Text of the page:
I recently attended yet another security conference where a vendor triumphantly declared that “identity is the new perimeter”. As often as this statement has been made, it seems as though it is perceived to be some sort of generally accepted truth.
This conventional wisdom is founded on the idea that with the rise of the four horsemen of IT – cloud, mobile, social, consumerization – that the old perimeter, based on firewalls, is too porous to provide protection alone, requiring a fallback perimeter based on controlling the identities of those who can access information.
As an employee of an identity management vendor, I’m tempted to join this bandwagon. Yet, this approach perpetuates a flawed way of thinking that really isn’t any different than what it replaces. Identity isn’t the new perimeter because the idea of a perimeter at all is antiquated.
What would Donald Trump think?
In this season’s heated presidential political campaign, the national perimeter of the United States has been a leading topic, thanks to the magniloquence of Donald Trump. His simplistic prescription for blocking illegal immigration relies largely on building a better wall on the southern border of the United States.
It is not difficult to imagine all the ways to circumvent physical border walls – tunnels, boats, legitimate border crossings, airports – and that’s assuming that the wall itself is unbreachable. With each escalation of perimeter defense comes ever-more inventive means of circumvention. Just like in IT security.
Of course, once the perimeter is in place, the question of how to identify those in the country arises. There are laws to prevent those without proper visas from working, and yet official estimates put the number of illegal workers at over 11 million. If identity were to be the new perimeter of the United States, what sort of police state would that require? Apparently, Mr. Trump can solve this problem with a wave of his outstretched palms - security practitioners have no such luxury.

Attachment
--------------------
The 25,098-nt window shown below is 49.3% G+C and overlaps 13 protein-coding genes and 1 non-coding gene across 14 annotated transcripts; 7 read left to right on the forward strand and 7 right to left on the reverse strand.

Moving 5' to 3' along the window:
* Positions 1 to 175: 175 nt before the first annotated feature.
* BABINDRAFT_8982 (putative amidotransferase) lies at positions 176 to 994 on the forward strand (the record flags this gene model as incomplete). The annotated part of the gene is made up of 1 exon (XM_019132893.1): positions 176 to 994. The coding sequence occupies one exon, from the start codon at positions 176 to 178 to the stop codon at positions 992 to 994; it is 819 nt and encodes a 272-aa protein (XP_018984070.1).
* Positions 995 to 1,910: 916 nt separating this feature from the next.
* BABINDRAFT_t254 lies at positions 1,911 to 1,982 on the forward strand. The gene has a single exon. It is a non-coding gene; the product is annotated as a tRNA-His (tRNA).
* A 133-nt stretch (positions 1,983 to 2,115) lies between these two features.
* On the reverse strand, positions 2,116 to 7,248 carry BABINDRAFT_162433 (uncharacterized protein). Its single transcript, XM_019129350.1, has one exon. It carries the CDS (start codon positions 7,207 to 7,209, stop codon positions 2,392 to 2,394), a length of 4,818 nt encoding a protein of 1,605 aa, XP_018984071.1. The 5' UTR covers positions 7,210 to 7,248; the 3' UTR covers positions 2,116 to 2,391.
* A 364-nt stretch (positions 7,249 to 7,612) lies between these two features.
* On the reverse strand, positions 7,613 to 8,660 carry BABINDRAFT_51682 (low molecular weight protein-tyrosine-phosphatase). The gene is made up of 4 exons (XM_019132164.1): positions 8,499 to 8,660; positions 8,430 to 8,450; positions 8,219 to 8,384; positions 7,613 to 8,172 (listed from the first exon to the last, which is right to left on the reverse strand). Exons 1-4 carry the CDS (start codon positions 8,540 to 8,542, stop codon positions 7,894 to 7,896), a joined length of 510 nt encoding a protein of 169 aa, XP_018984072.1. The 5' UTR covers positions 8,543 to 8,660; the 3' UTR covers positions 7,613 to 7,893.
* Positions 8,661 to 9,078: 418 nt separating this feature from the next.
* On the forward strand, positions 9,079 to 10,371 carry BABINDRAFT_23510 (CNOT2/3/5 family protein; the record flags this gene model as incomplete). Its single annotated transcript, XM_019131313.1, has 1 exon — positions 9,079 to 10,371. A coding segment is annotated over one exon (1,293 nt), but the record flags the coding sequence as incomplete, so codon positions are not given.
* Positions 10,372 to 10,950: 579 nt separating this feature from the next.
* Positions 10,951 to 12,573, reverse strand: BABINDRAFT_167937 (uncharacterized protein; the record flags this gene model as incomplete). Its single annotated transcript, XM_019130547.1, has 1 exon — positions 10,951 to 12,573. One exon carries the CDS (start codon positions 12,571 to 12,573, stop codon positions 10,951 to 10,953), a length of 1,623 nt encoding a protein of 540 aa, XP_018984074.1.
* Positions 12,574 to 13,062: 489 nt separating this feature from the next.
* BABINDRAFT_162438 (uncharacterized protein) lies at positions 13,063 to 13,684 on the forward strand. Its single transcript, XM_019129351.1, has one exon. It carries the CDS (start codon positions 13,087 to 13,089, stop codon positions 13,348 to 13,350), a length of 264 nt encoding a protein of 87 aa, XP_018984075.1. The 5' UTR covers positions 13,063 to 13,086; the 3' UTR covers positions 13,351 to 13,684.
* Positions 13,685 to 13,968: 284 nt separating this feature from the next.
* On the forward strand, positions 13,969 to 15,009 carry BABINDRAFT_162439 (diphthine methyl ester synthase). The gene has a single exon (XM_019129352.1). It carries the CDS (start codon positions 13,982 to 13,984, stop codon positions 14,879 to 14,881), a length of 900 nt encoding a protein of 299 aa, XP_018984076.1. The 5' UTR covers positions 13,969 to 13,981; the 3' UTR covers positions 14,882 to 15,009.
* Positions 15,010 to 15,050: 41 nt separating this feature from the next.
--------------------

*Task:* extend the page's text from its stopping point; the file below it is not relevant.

Is identity a preventative or enabling technology?
Moving past outmoded ways of thinking of identity requires answering this question: is the purpose of identity to enable business users, or is it primarily a foundation for controlling access?
To be fair, it’s both, but your perspective of which is primary indicates your way of thinking. Identity should not be considered the toll booth, but the road itself. It is the avenue to most efficiently connect users with the resources and information they need to conduct business. This change in mindset is a part of the broader repositioning of IT security as secure enablers rather than the “department of no”.
What about keeping attackers out?
Yes, the perimeter has a role in keeping out less-sophisticated attackers. But the idea that we can lock everything down has already proven impossible as breach after breach is reported. Keeping out determined attackers who are finding it ever easier to obtain insider credentials to take information undetected poses its own ongoing challenges to this identity-as-the-perimeter concept.
The concept of securely enabling business users is different. It starts from the mindset of how to help those users get to the information and applications they need – whether in the cloud, on mobile devices, or connected to legacy systems. The security elements have to be as transparent as possible. If breaches are inevitable, then part of that transparency is monitoring identity behavior to establish a baseline of normalcy, so that abnormal behavior can be flagged when legitimate credentials are being abused.
The true value of identity is not in creating more defense in depth, which means that identity is not the new perimeter. The immigration debate gets lost in enforcement rhetoric rather than focusing on a means of fairly matching willing providers of labor with those who want to purchase it. Let’s not make the same mistake in IT security, but focus instead on how to use identity to make our businesses more productive, and better at working with others.